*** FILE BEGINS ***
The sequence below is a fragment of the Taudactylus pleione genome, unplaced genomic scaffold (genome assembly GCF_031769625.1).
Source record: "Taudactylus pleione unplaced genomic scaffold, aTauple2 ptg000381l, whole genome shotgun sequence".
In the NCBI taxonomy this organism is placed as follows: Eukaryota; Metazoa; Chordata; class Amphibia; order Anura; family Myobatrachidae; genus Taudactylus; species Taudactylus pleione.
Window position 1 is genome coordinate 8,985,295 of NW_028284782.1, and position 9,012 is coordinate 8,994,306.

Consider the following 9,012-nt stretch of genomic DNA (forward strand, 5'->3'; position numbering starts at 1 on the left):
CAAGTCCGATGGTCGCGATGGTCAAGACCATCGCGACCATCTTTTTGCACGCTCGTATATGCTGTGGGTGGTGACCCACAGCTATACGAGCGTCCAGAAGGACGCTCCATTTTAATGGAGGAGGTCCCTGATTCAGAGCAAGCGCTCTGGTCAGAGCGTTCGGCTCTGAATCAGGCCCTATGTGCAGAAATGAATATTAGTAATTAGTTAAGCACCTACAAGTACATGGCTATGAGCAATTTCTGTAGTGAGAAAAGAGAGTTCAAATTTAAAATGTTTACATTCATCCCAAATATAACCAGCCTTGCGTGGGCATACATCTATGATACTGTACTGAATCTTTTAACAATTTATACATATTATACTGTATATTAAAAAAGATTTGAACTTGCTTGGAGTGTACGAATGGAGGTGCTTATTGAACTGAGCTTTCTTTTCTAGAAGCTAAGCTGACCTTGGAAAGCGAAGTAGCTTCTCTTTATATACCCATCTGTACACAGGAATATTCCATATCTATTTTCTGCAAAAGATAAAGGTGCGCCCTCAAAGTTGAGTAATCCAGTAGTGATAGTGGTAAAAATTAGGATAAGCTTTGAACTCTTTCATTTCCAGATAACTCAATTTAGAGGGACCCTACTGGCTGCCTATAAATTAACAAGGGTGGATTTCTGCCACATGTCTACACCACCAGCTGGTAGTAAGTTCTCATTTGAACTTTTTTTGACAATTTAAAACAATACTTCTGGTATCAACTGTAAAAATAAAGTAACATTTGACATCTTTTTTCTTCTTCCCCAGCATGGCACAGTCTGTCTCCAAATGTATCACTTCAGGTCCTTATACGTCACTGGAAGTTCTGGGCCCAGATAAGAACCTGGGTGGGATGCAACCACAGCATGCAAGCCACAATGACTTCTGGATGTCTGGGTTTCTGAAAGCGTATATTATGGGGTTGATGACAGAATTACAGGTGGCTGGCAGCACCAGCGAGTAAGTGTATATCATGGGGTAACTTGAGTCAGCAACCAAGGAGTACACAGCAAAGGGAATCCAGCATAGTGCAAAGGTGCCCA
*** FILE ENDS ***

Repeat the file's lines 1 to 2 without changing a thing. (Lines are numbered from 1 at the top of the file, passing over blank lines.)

The sequence below is a fragment of the Taudactylus pleione genome, unplaced genomic scaffold (genome assembly GCF_031769625.1).
Source record: "Taudactylus pleione unplaced genomic scaffold, aTauple2 ptg000381l, whole genome shotgun sequence".